Printer and PC maker Hewlett-Packard will stop offering desktop workstations based on Intel's Itanium microprocessor, The Wall Street Journal reported on its online edition.
The chip was designed with help from HP and was billed as a successor to the Intel X86 chip technology, but the first Itanium chips did not arrive until 2001 and did not handle customers' existing software as well as expected, the Journal said.
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In an official statement, HP said that it "is committed to offering our customers the choice to deploy across the platforms that best meet their demanding business challenges, across all of our enterprise-critical systems. In working with and listening to our high-performance workstation partners and customers, we have become aware that the focus in this arena is being driven toward 64-bit extension technology.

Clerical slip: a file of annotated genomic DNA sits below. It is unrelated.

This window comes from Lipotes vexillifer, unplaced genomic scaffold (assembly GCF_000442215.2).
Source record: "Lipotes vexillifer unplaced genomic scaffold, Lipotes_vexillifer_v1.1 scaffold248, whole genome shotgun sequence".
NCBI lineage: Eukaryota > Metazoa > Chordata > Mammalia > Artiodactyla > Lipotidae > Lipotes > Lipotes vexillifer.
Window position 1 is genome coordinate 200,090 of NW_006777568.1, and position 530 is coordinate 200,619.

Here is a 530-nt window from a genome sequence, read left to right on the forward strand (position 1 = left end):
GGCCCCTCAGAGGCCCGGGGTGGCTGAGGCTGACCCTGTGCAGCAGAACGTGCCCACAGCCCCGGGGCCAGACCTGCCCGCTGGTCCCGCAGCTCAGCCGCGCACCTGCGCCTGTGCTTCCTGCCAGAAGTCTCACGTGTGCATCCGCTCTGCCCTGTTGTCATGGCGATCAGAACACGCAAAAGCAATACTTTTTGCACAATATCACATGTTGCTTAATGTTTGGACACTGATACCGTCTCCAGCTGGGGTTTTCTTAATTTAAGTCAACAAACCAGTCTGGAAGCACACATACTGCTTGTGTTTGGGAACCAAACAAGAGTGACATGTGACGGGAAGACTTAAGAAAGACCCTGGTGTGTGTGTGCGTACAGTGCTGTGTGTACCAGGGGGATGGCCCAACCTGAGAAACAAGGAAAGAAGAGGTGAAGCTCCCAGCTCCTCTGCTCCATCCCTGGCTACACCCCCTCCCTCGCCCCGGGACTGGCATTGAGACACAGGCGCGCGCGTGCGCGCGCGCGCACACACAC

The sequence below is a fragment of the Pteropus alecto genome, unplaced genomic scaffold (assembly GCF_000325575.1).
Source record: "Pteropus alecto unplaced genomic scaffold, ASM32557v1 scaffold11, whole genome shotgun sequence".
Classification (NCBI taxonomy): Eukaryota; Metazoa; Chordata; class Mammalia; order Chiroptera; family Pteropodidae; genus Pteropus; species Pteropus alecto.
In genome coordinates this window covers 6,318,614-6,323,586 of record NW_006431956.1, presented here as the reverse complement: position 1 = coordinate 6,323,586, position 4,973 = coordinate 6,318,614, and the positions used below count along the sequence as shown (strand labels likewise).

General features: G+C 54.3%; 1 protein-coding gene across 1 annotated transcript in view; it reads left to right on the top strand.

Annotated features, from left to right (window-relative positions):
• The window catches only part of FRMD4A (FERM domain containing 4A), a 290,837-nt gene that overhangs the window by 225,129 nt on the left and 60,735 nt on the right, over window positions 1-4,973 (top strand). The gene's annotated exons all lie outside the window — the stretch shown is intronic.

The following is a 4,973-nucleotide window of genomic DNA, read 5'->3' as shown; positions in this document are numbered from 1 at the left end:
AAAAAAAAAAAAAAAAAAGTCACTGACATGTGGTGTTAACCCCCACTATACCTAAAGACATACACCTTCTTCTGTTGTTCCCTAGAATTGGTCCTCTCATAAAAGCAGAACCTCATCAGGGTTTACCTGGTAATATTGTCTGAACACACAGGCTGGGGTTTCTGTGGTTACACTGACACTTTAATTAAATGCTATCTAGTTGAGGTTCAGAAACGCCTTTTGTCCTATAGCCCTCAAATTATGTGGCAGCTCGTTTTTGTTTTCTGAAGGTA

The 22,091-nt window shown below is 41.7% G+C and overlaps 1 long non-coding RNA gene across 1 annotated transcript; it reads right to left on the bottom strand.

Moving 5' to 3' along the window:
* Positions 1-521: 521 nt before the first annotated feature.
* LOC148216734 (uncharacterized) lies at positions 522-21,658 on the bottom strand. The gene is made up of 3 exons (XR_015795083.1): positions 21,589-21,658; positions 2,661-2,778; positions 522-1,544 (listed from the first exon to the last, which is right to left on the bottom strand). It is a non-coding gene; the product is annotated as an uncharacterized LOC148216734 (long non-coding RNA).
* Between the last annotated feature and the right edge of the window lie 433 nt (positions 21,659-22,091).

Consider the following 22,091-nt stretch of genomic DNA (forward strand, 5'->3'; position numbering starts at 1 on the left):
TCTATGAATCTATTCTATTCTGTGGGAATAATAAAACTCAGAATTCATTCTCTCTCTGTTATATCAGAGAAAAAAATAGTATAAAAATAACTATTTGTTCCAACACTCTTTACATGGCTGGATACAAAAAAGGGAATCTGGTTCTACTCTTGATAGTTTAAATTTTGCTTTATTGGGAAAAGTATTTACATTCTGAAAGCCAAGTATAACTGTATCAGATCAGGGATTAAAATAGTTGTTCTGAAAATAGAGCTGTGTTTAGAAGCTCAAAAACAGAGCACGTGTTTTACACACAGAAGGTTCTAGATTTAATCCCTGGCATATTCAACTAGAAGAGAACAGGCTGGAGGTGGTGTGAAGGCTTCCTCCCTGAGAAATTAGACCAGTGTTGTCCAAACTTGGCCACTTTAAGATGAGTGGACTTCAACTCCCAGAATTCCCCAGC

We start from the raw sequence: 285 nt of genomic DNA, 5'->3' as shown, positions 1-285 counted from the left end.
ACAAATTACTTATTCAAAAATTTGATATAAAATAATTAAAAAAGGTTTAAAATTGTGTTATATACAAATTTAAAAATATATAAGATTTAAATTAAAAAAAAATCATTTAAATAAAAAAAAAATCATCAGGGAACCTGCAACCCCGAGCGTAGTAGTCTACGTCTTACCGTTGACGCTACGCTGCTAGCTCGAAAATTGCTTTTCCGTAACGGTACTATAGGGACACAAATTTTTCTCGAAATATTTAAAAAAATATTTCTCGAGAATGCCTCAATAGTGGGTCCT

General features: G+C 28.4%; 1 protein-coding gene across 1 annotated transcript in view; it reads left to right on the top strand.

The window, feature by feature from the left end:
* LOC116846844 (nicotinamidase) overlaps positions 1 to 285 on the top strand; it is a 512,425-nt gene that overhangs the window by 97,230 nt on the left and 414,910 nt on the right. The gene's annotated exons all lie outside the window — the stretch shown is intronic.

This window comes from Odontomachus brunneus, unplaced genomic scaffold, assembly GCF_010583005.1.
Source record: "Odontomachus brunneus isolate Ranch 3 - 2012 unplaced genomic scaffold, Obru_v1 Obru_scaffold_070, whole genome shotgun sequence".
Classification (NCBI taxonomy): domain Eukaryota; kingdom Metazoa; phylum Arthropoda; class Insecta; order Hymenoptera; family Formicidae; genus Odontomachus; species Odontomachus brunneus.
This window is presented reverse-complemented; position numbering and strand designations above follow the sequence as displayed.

The decision to discontinue HP's Itanium workstation investment is limited to the workstation market and has no impact on HP's success with Itanium-based Integrity servers. HP continues its ongoing investment in Integrity server development and the multi-OS industry-standard Integrity server ecosystem. In the server market, which has different dynamics and customer requirements, HP continues its commitment to deliver on the roadmap for Integrity servers, as part of its overall portfolio of industry-standards based servers."